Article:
Happy National Milky Way Day! In 1923, Frank C. Mars created the Milky Way candy bar in Minneapolis, Minnesota. It was named after a malted milk that was popular during its release. It sold more than $800,000 in its first year. There are two versions of the Milky Way bar: in the United States, the bar is made of chocolate-malt nougat topped with caramel and covered in milk chocolate; global Milky Way bar, the Mars Bar, is more similar to the 3 Musketeers bar, with no caramel topping. Peaks and Pints leans more toward the U.S. version as we dig caramel — especially in our craft beer. Celebrate this important holiday at Peaks and Pints with our Craft Beer Crosscut 3.12.20: Flight of Milky Way.
Craft Beer Crosscut 3.12.20: Flight of Milky Way
7% ABV, 25 IBU
A few days ago, Peaks and Pints drank this milk stout from the teat at Pelican Brewing in Pacific City, Oregon. The Brewed Abides takes its inspiration from the classic White Russian cocktail, as well as The Dude imbibing it in the movie that made it famous, The Big Lebowski. This milk stout is brewed with Costa Rican coffee beans, cacao nibs, vanilla beans, pure coastal water, and pure ale yeast abiding in harmony to create intense, rich flavors with hints of coffee, caramel maltiness and a velvety mouthfeel.
6.7% ABV, 28 IBU
Breakside Brewery’s popular Salt & Straw collaboration is a deliciously dessert-worthy beer. Made with specially made caramel and a pinch of sea salt, this is a delicately balanced ale that pre-dates many of today’s cloying monstrosities, offering a full-bodied roast, and leaning on the salt to invite you back for more. A creamy mouthfeel carries roasted marshmallow flavors, sweet caramel and just a hint of salt in the finish. After a few sips, its flavor profile falls somewhere between caramel brittle and salted caramel ice cream.
Evil Twin’s imperial porter brewed with vanilla, milk sugar and 150 pounds of almonds with a distinct coffee nose, also with some sweet vanilla. Tastes of moderate sweetness, very light roast, caramel, bakers chocolate, vanilla, coffee and only a hint of nuts. Overall, caramel sweetness, chocolate and vanilla seem to dominate, and there is coffee, but we were hoping for more roastiness and nuts to balance the caramel sweetness.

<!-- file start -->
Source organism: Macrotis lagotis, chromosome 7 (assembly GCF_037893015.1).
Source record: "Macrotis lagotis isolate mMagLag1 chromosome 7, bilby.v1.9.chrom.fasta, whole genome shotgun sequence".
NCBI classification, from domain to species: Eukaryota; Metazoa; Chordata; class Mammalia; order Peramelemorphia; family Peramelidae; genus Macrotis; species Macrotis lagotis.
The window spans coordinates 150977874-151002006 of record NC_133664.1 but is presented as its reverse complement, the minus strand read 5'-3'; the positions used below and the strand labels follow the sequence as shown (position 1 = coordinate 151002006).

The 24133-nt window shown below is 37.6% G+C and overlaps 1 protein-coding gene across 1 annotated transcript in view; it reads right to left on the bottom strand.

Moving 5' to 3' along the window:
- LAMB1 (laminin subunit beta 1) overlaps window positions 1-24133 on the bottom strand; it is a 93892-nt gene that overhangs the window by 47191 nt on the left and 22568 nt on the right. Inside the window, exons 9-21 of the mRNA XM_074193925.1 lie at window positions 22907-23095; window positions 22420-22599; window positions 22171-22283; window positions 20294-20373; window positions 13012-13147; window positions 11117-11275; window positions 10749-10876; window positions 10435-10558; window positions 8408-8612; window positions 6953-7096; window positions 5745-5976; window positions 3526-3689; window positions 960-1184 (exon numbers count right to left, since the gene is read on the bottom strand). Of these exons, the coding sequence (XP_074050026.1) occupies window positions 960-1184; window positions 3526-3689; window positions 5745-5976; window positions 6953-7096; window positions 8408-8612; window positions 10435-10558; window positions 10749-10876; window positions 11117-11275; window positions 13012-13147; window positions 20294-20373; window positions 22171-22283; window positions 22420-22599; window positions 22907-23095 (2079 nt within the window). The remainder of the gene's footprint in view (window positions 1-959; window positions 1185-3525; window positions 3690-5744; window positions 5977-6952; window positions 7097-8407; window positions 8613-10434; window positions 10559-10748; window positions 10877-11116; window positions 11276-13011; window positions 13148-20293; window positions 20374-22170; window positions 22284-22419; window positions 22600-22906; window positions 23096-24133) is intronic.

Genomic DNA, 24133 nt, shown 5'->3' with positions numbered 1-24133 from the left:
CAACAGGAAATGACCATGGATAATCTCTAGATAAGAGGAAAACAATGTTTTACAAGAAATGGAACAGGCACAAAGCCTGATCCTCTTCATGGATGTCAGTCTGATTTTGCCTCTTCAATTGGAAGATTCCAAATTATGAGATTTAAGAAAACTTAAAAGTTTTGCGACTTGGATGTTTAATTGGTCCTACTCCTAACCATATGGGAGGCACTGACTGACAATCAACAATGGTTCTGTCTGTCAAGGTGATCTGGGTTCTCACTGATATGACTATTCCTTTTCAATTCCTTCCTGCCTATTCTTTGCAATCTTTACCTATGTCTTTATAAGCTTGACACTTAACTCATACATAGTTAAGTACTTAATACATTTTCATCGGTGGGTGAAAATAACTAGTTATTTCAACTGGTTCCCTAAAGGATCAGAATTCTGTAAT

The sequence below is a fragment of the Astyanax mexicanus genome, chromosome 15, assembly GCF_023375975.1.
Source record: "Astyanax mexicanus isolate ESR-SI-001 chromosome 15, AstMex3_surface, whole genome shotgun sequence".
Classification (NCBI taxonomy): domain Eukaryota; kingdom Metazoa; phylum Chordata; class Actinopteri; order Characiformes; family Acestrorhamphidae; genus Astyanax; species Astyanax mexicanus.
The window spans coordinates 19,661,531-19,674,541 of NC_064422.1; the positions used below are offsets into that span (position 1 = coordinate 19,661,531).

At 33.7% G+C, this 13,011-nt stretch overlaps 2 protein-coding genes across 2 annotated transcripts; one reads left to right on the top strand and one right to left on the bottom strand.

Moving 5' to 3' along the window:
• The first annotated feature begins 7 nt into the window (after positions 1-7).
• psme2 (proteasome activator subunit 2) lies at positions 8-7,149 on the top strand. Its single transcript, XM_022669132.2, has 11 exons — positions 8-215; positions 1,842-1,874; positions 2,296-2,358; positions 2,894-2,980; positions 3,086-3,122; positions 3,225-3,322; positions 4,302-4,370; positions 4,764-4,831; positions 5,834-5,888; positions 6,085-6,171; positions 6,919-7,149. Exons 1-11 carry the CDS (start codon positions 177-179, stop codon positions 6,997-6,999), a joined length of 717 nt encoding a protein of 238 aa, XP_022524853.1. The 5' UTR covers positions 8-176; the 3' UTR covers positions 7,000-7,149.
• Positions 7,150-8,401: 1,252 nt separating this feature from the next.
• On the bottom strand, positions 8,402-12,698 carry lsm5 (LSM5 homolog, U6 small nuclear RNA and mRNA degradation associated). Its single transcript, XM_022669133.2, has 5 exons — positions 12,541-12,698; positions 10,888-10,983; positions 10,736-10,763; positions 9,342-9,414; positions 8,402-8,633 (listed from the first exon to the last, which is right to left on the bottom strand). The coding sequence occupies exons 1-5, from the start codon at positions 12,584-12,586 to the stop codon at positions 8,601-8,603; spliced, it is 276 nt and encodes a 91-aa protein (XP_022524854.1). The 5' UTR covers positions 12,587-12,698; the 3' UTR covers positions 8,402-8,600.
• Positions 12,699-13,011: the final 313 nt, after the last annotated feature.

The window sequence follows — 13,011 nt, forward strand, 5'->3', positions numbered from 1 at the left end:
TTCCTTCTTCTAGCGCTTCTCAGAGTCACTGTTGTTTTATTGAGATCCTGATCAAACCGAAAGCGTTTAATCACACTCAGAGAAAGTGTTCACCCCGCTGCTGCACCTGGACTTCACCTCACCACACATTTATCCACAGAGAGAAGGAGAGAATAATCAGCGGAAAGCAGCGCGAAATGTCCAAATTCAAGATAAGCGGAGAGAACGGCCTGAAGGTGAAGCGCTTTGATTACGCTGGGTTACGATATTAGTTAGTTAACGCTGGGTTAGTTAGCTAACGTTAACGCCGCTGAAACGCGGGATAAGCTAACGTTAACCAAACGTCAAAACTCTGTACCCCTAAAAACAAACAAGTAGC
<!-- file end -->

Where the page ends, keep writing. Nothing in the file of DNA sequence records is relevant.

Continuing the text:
10.2% ABV, 45 IBU
A five headed dragon of lore, Tiamat was the queen of all reptilian monsters. Loowit’s Tiamat, is, hmm, not sure what to call a dark ale made of a blend of three beers, from two different types of barrel. What you can expect is notes of oak, cocoa, coffee, tobacco, and caramel.
Fred Eckhardt’s book, A Treatise on Lager Beers, published in 1969, was the first modern book about beer. During his stint as the Oregonian’s first beer columnist he penned The Essentials of Beer Style, helping many homebrewers understand their craft and in turn helped launch many craft brewing careers, including Hair of the Dog‘s Alan Sprints, who created an American Strong Ale simply named Fred. Fred, the beer, is a deep golden color. It is made with aromatic and rye malts and includes 10 different hop varieties — Northern Brewer, Progress, First Gold, Crystal, Fuggle, Willamette, Tettnang, Chinook, Spalt, Saaz and Strisselspalt for caramel, bitter hops and some alcohol.
Original photo courtesy of Evan-Amos